Why Partisans and Election Law Shouldn't Mix: See Ohio

Last June, Ohio’s Republican state legislators sought to pass an extremely strict voter ID law, with deeply disturbing implications for minority voters. It would have been among the strictest in the nation, requiring voters to show a government-issued ID with virtually no recourse for those lacking the necessary documents. But the opposition came from an unexpected place—Ohio’s Republican Secretary of State Jon Husted.

"I want to be perfectly clear, when I began working with the General Assembly to improve Ohio’s elections system it was never my intent to reject valid votes," he said. "I would rather have no bill than one with a rigid photo identification provision that does little to protect against fraud and excludes legally registered voters' ballots from counting." Husted's opposition played a big role in killing the bill. It was an exciting moment. The secretary had positioned himself as a new kind of Ohio elections official; in a state with a history of messy and unfair elections, Husted said he would decrease partisanship. He focused particularly on ending the gerrymandering that drew districts to benefit one party but he also talked about he need for overall reform. "We need to change the system," he said.

But these days, Husted is locked an embittered battle with Democrats and voting rights activsts who argue he’s tilting the playing field to his team. The latest news is particularly bad. After weeks of Husted getting slammed for his decisions on early and weekend voting that could decrease turnout in Democratic areas, last Friday, a federal district court ordered Ohio to offer early voting in the three days prior to Election Day, just as the state did in 2008. Eighty-eight thousand voted on those three days; in the state’s biggest counties, turnout during those days was disproportionately African American.

By Tuesday, however, Husted had announced his plan to appeal the decision—and he directed local election boards not to implement the court-ordered voting hours, at least for now. “Announcing new hours before the court case reaches final resolution will only serve to confuse voters,” he argued. (Update: In court documents, Husted has affirmed that his only intention was to avoid confusing voters and not to disobey the judge.) The outrage from voting-rights advocates and Democrats was swift. And they weren't alone: On Wednesday, the federal judge ordered that Husted personally attend a hearing next week to answer for his decision. It was a pretty serious smack-down.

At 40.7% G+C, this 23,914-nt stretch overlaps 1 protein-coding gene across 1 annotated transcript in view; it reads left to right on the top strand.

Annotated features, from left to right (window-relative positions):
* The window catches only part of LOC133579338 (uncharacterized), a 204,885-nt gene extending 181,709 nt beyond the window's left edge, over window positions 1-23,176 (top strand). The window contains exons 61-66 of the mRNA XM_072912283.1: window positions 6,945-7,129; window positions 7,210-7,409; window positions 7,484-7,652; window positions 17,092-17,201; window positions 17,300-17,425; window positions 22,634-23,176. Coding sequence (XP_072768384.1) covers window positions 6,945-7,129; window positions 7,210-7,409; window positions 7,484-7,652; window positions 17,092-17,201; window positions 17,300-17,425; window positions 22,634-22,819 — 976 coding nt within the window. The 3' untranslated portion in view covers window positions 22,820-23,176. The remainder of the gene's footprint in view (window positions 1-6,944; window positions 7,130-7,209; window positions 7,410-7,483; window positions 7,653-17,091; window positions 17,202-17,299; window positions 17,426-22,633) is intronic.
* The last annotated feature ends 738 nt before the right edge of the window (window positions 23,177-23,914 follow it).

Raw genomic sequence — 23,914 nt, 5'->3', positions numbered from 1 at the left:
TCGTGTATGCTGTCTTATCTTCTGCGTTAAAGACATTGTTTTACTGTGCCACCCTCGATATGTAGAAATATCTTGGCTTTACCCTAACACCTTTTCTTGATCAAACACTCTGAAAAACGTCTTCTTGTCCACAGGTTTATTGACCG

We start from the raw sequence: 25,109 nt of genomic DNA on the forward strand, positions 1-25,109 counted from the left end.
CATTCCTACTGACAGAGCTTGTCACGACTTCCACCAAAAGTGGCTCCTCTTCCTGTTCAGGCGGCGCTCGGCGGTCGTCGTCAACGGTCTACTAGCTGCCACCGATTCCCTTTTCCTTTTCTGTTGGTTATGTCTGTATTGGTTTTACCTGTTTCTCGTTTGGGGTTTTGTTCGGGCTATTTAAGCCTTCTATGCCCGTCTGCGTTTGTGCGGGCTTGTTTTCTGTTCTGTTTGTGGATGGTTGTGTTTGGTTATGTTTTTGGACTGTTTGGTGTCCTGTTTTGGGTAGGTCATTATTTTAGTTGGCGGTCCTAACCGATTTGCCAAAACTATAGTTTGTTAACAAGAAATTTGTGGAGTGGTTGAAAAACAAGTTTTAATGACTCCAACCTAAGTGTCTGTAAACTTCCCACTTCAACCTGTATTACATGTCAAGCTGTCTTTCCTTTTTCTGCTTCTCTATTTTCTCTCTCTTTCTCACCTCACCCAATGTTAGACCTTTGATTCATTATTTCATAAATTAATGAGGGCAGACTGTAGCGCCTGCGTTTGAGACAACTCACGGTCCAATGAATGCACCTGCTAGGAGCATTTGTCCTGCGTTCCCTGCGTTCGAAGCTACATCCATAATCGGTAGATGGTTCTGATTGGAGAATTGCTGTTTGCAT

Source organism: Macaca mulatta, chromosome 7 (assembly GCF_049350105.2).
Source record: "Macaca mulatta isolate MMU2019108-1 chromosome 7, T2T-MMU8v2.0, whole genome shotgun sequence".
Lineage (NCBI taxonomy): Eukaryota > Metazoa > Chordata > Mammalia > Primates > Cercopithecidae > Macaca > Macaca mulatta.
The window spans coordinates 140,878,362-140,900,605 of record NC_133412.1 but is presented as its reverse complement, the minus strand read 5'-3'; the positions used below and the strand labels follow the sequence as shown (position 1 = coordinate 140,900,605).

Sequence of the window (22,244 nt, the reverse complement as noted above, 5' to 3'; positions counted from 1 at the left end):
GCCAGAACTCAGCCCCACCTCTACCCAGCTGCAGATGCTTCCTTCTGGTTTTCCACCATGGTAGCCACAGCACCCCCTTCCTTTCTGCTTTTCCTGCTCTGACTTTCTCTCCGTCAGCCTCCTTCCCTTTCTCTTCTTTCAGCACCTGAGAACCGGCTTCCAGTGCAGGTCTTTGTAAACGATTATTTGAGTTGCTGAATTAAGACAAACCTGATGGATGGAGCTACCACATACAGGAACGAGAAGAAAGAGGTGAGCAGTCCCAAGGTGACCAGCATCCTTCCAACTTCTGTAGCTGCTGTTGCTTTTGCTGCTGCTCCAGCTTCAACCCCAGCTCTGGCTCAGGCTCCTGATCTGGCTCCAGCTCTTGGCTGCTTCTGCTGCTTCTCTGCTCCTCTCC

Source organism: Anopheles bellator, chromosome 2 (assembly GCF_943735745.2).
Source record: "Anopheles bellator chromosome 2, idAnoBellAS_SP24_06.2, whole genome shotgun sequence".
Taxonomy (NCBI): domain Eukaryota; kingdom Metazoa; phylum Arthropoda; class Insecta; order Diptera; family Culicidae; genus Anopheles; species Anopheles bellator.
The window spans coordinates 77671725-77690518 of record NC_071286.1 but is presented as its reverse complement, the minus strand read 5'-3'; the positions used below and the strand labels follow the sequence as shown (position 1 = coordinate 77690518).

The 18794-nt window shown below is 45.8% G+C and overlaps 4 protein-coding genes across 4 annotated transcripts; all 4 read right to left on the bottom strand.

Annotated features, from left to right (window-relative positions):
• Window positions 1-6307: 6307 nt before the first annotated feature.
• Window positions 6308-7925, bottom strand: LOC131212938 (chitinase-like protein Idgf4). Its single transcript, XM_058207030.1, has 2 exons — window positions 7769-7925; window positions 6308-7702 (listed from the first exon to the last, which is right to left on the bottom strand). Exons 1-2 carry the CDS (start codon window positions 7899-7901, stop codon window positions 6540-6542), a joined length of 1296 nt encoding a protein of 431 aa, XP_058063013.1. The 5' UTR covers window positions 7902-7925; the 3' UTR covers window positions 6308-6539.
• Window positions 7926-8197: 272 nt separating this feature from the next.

In a year of pitched voting-rights battles across the country, the Ohio situation may not seem all that remarkable—even though, as a battleground state, it's obviously important. Voter ID laws passed by Republicans in states like Pennsylvania, which require voters to show government-issued photo ID, have threatened to keep hundreds of thousands of voters who are legitimately registered from casting a ballot. In Florida, a law limiting voter registration drives has crippled Democratic outreach efforts and favored Republican ones. Purges of the voter rolls in several states have come under scrutiny for kicking qualified voters off voting lists.

But Husted’s case is different. The conflict surrounding him demonstrates just how structurally flawed the idea of partisan election officials really is. Ohio’s been known for unfair elections, and Husted seemed to finally offer an antidote. In 2004, extremely long lines, especially in Democratic areas, led many to criticize the state, as some voters simply gave up after waiting hours in line. In the extremely tight presidential election between George W. Bush and John Kerry, many Democrats speculated that those voters might have made the difference and given Kerry a victory. As a result of the mess, the state passed reform to allow all voters cast their ballots by mail (absentee voting) without giving a reason. As a result of the mess, in 2006, the state passed reform to allow all voters, without any need for a reason, to vote early.